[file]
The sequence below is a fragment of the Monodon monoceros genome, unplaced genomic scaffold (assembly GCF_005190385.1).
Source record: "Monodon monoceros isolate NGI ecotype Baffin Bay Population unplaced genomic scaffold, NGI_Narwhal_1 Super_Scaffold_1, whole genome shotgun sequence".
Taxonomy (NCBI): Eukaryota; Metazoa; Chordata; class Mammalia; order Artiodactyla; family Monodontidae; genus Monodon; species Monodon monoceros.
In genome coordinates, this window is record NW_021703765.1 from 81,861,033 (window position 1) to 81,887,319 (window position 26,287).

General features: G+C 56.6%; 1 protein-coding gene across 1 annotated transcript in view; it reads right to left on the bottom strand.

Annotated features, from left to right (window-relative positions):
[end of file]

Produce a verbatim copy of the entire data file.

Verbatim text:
The sequence below is a fragment of the Monodon monoceros genome, unplaced genomic scaffold (assembly GCF_005190385.1).
Source record: "Monodon monoceros isolate NGI ecotype Baffin Bay Population unplaced genomic scaffold, NGI_Narwhal_1 Super_Scaffold_1, whole genome shotgun sequence".
Taxonomy (NCBI): Eukaryota; Metazoa; Chordata; class Mammalia; order Artiodactyla; family Monodontidae; genus Monodon; species Monodon monoceros.
In genome coordinates, this window is record NW_021703765.1 from 81,861,033 (window position 1) to 81,887,319 (window position 26,287).

General features: G+C 56.6%; 1 protein-coding gene across 1 annotated transcript in view; it reads right to left on the bottom strand.

Annotated features, from left to right (window-relative positions):